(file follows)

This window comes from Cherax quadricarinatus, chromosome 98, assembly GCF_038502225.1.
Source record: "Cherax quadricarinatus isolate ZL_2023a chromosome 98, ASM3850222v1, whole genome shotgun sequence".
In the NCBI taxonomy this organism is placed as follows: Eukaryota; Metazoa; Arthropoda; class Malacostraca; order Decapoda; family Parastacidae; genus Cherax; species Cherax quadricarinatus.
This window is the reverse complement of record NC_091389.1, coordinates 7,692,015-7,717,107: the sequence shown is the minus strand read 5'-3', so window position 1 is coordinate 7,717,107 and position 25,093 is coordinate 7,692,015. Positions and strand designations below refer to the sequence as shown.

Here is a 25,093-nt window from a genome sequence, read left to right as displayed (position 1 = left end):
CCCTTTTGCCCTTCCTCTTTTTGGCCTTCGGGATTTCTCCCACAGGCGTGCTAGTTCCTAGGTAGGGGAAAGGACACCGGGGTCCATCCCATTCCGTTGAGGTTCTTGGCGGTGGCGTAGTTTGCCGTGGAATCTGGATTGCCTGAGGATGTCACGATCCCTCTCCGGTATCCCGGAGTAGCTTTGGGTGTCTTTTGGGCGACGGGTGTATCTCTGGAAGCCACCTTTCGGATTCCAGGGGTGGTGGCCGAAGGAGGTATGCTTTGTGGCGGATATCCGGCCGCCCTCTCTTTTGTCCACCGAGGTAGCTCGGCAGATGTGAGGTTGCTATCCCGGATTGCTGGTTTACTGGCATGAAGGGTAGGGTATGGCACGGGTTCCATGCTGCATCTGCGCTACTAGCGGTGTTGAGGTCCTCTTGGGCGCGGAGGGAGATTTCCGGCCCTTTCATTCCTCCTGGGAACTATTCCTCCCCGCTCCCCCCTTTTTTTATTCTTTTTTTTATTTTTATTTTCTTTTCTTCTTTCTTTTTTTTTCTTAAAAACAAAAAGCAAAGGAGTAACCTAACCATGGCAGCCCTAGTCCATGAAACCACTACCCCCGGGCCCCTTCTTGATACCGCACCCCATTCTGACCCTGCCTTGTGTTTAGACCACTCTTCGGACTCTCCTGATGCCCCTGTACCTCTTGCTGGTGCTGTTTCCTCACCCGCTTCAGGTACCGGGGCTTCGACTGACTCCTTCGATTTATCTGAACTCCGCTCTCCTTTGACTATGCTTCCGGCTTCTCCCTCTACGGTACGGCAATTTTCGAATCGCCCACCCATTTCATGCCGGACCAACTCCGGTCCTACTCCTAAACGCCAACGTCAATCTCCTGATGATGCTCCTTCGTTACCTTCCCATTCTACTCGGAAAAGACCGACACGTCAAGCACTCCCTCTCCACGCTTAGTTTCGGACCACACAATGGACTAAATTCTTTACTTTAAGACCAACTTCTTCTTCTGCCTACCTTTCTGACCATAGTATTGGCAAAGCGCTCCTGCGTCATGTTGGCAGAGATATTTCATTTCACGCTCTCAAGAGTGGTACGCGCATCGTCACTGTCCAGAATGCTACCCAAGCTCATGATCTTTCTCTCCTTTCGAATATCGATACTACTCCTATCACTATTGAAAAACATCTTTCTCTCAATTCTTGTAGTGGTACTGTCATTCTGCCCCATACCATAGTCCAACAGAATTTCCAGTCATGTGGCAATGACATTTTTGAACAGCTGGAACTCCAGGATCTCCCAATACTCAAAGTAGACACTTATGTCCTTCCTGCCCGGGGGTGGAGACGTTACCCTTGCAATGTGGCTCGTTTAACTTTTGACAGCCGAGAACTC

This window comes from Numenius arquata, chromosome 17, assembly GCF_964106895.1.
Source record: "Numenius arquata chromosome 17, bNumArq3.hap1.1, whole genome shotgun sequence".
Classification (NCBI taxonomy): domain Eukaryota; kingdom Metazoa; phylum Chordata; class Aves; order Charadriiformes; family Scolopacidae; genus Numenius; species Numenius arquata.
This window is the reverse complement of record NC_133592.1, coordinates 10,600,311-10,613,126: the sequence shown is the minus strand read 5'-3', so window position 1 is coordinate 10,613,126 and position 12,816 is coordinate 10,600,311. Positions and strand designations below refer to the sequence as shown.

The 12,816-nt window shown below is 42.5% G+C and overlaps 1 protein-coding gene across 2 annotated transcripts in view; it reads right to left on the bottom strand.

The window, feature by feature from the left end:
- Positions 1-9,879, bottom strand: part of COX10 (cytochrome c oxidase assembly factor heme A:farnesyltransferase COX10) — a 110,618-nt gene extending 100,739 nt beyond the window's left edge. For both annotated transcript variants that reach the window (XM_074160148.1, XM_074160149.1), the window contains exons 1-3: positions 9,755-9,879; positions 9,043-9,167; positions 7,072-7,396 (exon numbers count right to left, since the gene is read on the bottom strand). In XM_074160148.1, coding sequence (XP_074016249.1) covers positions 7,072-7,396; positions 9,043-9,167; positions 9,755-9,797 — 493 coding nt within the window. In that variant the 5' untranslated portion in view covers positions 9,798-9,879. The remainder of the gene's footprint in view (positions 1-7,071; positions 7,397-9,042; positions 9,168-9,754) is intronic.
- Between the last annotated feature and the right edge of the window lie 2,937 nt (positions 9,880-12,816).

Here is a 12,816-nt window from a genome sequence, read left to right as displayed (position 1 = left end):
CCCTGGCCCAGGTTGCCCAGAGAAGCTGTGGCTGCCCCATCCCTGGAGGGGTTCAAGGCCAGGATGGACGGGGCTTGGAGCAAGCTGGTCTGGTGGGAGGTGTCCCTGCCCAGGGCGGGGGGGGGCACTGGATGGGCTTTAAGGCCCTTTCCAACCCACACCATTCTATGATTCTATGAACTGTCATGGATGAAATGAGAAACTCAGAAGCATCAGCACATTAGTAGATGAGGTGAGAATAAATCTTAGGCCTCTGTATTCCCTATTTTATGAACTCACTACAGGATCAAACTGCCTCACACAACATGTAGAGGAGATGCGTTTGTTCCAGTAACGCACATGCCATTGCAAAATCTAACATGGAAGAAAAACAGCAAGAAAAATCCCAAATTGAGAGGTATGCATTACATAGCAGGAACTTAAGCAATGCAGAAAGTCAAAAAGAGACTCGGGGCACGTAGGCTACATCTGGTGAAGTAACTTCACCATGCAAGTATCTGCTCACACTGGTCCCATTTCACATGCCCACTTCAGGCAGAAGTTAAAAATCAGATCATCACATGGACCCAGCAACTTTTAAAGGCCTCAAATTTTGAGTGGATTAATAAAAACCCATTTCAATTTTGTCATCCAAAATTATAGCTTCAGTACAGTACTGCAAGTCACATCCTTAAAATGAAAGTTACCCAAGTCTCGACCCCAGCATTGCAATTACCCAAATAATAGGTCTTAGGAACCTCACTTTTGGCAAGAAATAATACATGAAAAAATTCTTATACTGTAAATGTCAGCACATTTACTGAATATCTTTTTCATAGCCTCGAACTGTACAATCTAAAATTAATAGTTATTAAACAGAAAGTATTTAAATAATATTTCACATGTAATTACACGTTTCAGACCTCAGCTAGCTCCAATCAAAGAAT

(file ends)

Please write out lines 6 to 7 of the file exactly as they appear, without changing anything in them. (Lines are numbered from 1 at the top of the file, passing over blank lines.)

CCCTTTTGCCCTTCCTCTTTTTGGCCTTCGGGATTTCTCCCACAGGCGTGCTAGTTCCTAGGTAGGGGAAAGGACACCGGGGTCCATCCCATTCCGTTGAGGTTCTTGGCGGTGGCGTAGTTTGCCGTGGAATCTGGATTGCCTGAGGATGTCACGATCCCTCTCCGGTATCCCGGAGTAGCTTTGGGTGTCTTTTGGGCGACGGGTGTATCTCTGGAAGCCACCTTTCGGATTCCAGGGGTGGTGGCCGAAGGAGGTATGCTTTGTGGCGGATATCCGGCCGCCCTCTCTTTTGTCCACCGAGGTAGCTCGGCAGATGTGAGGTTGCTATCCCGGATTGCTGGTTTACTGGCATGAAGGGTAGGGTATGGCACGGGTTCCATGCTGCATCTGCGCTACTAGCGGTGTTGAGGTCCTCTTGGGCGCGGAGGGAGATTTCCGGCCCTTTCATTCCTCCTGGGAACTATTCCTCCCCGCTCCCCCCTTTTTTTATTCTTTTTTTTATTTTTATTTTCTTTTCTTCTTTCTTTTTTTTTCTTAAAAACAAAAAGCAAAGGAGTAACCTAACCATGGCAGCCCTAGTCCATGAAACCACTACCCCCGGGCCCCTTCTTGATACCGCACCCCATTCTGACCCTGCCTTGTGTTTAGACCACTCTTCGGACTCTCCTGATGCCCCTGTACCTCTTGCTGGTGCTGTTTCCTCACCCGCTTCAGGTACCGGGGCTTCGACTGACTCCTTCGATTTATCTGAACTCCGCTCTCCTTTGACTATGCTTCCGGCTTCTCCCTCTACGGTACGGCAATTTTCGAATCGCCCACCCATTTCATGCCGGACCAACTCCGGTCCTACTCCTAAACGCCAACGTCAATCTCCTGATGATGCTCCTTCGTTACCTTCCCATTCTACTCGGAAAAGACCGACACGTCAAGCACTCCCTCTCCACGCTTAGTTTCGGACCACACAATGGACTAAATTCTTTACTTTAAGACCAACTTCTTCTTCTGCCTACCTTTCTGACCATAGTATTGGCAAAGCGCTCCTGCGTCATGTTGGCAGAGATATTTCATTTCACGCTCTCAAGAGTGGTACGCGCATCGTCACTGTCCAGAATGCTACCCAAGCTCATGATCTTTCTCTCCTTTCGAATATCGATACTACTCCTATCACTATTGAAAAACATCTTTCTCTCAATTCTTGTAGTGGTACTGTCATTCTGCCCCATACCATAGTCCAACAGAATTTCCAGTCATGTGGCAATGACATTTTTGAACAGCTGGAACTCCAGGATCTCCCAATACTCAAAGTAGACACTTATGTCCTTCCTGCCCGGGGGTGGAGACGTTACCCTTGCAATGTGGCTCGTTTAACTTTTGACAGCCGAGAACTC

This window comes from Numenius arquata, chromosome 17, assembly GCF_964106895.1.